One Impact of Reg E Is Lower Deposit Rates, Says Analyst
With the July 1 Reg E deadline already come and gone and the Aug. 15 deadline fast approaching, one analyst said financial institutions are recouping lost noninterest income by lowering deposit rates.
Dan Geller, executive vice president of Market Rates Insight Inc., said data already proves that consumers will see a lower rate on deposits as a result of Reg E.
In the first week after the July 1 deadline, Gellar said there was a sharp and sudden drop in the national rate on deposits. A July 12 MRI analysis showed a drop of 0.06% in rates. For the past six months the rate in deposits has been dropping at a rate of 0.01% every two weeks.
The drop in interest rates was higher for long-term CDs. Forty-eight month CDs dropped 0.13%, 60 month CDs dropped 0.07%, 30 month CDs dropped 0.05%, 36 month CDs dropped 0.03% and 24 month CDs dropped 0.02%, according to MRI.
"This was a very unusual downward turn about 12 times the normal rate of decline," Geller said. "We are in a decline state, but this is a much more substantial drop than normal."
After analyzing the decline, Geller added that there are no other factors linked to the decline other than cutting interest expense to make up for the loss of fee income.
"I am confident there is a strong relationship between the two," he said.
Mike Schenk, vice president, economics and statistics at CUNA, said that although he hasn't heard anyone specifically say they are lowering deposit rates to deal with losses in noninterest income, deposit rates in general are down. However, he pointed out that credit union rates are still higher than many other institutions' numbers.
When the Aug. 15 deadline passes, Geller predicted that instead of another sharp decline, deposit rates will undergo a gradual decline.
The typical relationship model, Geller added, shows that when rates decline deposits also decline, but the current situation goes against the model-deposit rates are continuing to increase as interest rates are declining.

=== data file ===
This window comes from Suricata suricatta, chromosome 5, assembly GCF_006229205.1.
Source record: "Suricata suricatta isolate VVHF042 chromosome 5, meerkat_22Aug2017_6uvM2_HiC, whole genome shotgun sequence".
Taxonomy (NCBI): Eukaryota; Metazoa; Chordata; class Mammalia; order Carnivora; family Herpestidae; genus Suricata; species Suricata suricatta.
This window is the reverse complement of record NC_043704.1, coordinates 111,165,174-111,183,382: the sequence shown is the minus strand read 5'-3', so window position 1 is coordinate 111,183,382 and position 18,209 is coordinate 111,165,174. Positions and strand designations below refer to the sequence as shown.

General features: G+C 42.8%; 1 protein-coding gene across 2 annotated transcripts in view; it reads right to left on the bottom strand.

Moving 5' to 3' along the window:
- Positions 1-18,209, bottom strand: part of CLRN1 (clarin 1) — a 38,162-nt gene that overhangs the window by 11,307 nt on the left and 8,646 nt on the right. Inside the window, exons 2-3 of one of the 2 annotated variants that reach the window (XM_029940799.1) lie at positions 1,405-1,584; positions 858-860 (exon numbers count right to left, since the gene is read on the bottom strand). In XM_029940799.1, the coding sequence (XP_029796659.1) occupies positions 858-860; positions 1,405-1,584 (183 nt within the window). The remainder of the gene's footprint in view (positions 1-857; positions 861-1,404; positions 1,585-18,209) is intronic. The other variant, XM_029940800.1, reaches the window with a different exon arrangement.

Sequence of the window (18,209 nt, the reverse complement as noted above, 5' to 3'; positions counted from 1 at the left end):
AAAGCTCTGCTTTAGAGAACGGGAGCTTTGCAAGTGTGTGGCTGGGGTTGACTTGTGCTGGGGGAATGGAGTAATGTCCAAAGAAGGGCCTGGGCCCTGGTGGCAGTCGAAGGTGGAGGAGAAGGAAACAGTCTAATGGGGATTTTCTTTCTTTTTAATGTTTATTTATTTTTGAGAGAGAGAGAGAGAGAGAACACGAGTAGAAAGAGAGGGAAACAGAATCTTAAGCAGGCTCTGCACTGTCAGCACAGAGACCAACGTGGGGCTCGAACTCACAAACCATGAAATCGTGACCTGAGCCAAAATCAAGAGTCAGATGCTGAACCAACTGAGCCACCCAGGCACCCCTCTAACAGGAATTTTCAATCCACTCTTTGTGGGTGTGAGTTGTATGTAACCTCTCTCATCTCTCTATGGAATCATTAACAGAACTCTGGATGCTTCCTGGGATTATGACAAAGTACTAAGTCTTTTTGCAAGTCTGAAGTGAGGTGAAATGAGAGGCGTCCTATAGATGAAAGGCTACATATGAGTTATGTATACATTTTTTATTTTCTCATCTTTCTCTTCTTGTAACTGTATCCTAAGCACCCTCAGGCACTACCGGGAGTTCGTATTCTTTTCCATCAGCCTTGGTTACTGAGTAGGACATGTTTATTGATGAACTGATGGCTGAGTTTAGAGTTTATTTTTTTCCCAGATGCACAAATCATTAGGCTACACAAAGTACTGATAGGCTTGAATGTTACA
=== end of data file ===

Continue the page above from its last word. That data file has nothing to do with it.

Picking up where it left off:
"The decision to put money in deposits among consumers is emotional rather than rational," Geller explained. "Consumers are looking for safety and soundness rather than return. Financial institutions are a business. If you see the same result at a low cost you will gravitate toward that option."
Even though financial institutions will continue to see high deposit rates despite the drop in rates, Geller said that alone will not be enough to help institutions recoup from lost noninterest income.
The drop in deposits, as of now, will cover approximately one-third of the loss, he said. Institutions will use a combination of tactics to recoup the full loss, such as introducing new fees, Geller added.
Schenk said it is still a little too early to put exact numbers on losses from Reg E, but said there has been and will be a cost not just with Reg E but also with the recently passed interchange legislation.
"There is a tremendous amount of pressure on noninterest income and there will continue to be that pressure going forward," he added.
However, the good thing, Schenk said, is that all financial institutions are in the same boat.
As far as possible tactics to deal with losses in noninterest income, Schenk said financial institutions will probably implement a combination of cost-cutting and pricing changes.
"The bottom line is that I think consumers will still continue to see the difference between mainstream financial institutions and fringe financial institutions and they will continue to see the substantial difference between credit unions and for-profit institutions," he said.
When the impact of Reg E does start to become apparent, Schenk said it will not be visible across the board.
"In regards to overdrafts there are some institutions that have a reliance on it and there are others that it is sort of their bread and butter and without it they will have to make drastic changes," he said. "We won't be able to see the impact right away and it will be lumpy and not across the board."